Since it began nearly two years ago, the novel coronavirus pandemic has hit the restaurant industry particularly hard.
Social distancing requirements forced many restaurants to close or limit their customer capacity in the early going of the health care crisis last year. Many establishments were unable to survive and shut their doors permanently; others managed to stay open despite the challenges.
“According to the National Restaurant Association, industry sales were down $240 billion in 2020 from an expected $899 billion, which is comparable to 2019’s $863 billion in sales,” an article published Sept. 14 by PBS reported. “The pressure on businesses to upend longstanding practices has given rise to new restaurant concepts, technologies and organizational structures, hoping to find resilient methods in unpredictable times.”
It’s good news, then, that three restaurants recently opened in Watertown or relocated. This is a sign that people believe the economic climate can support these new enterprises.
“A popular juice bar has relocated; a restaurant with Filipino food has landed in the city; and a family with a rich history in the local food industry has reopened a restaurant that closed at the start of pandemic. With the three new restaurants, the city’s food scene continues to change,” according to a story published Dec. 28 by the Watertown Daily Times.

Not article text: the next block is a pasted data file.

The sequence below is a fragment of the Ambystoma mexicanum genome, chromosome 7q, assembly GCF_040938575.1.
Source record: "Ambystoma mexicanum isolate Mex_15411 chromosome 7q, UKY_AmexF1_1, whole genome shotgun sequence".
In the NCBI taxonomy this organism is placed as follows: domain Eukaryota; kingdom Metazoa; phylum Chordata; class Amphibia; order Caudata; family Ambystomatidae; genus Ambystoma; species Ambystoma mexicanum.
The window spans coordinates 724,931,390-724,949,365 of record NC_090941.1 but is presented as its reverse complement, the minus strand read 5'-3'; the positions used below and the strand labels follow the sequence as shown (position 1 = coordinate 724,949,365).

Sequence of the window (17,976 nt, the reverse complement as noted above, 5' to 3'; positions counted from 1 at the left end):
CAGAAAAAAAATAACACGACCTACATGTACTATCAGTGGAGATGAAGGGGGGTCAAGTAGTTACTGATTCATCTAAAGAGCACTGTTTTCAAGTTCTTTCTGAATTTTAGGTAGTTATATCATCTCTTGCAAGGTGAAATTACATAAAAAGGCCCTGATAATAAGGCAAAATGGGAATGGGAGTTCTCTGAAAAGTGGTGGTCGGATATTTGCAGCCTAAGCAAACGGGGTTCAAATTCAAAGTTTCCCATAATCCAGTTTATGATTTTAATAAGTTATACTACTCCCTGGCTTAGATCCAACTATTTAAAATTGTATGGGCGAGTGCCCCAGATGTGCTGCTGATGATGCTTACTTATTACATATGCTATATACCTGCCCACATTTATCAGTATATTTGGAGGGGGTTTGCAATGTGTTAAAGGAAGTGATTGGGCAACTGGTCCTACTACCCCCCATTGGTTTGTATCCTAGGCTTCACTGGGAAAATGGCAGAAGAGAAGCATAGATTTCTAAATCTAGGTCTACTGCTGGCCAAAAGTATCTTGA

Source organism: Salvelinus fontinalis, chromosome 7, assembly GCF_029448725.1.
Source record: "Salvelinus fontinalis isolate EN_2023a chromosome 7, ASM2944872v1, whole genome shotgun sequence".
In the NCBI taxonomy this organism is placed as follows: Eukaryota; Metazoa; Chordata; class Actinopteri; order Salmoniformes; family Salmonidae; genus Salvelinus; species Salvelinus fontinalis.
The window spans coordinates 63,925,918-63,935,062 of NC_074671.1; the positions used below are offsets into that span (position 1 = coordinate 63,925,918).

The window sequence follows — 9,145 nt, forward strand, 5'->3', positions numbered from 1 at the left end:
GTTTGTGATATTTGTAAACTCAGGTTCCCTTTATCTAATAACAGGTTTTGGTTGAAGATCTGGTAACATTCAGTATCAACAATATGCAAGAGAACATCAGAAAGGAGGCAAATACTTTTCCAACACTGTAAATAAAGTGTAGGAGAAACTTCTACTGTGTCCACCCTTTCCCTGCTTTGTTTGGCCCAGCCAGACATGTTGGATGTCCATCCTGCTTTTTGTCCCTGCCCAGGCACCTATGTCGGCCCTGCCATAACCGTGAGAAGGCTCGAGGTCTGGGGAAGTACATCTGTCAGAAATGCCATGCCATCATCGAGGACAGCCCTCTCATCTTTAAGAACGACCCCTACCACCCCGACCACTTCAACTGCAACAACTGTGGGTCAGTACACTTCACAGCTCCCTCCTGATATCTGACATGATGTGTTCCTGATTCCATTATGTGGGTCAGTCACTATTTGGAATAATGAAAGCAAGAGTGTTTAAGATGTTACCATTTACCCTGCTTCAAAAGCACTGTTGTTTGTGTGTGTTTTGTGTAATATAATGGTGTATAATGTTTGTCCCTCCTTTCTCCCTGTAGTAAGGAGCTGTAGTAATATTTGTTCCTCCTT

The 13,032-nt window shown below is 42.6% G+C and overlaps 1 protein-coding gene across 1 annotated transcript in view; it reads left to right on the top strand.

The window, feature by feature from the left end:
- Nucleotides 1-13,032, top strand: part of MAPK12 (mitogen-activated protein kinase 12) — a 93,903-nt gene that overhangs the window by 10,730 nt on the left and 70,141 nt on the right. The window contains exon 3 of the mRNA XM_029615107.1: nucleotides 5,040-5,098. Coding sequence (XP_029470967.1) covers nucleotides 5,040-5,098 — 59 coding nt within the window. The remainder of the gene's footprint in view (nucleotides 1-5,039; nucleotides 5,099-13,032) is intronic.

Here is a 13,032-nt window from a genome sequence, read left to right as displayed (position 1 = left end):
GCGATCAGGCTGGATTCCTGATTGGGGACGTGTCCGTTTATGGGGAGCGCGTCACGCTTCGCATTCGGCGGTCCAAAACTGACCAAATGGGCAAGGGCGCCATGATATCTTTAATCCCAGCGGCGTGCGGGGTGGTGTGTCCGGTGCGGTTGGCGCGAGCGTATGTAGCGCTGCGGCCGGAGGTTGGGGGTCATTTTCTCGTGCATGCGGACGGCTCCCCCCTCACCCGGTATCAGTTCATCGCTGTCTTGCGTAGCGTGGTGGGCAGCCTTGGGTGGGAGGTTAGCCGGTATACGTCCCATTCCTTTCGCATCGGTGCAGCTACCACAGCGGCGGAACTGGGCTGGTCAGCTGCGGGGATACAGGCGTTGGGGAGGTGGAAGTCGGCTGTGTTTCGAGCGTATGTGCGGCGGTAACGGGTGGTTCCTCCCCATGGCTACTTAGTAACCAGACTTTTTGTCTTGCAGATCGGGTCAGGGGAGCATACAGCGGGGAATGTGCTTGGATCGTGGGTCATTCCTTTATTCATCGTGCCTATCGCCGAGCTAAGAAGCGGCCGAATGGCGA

The Atman Juice Bar moved Dec. 5 from the Lincoln Building to an apartment building on Newell Street. Flavors of the Philippines opened Dec. 1 on Bradley Street. And Craft836 Canteen is now operating at the site on Coffeen Street were Sboro’s Restaurant & Chop House once stood.
We’re pleased to see the restaurant industry in Watertown springing back to life. We encourage readers to support these businesses as they benefit the local economy and enhance our culture.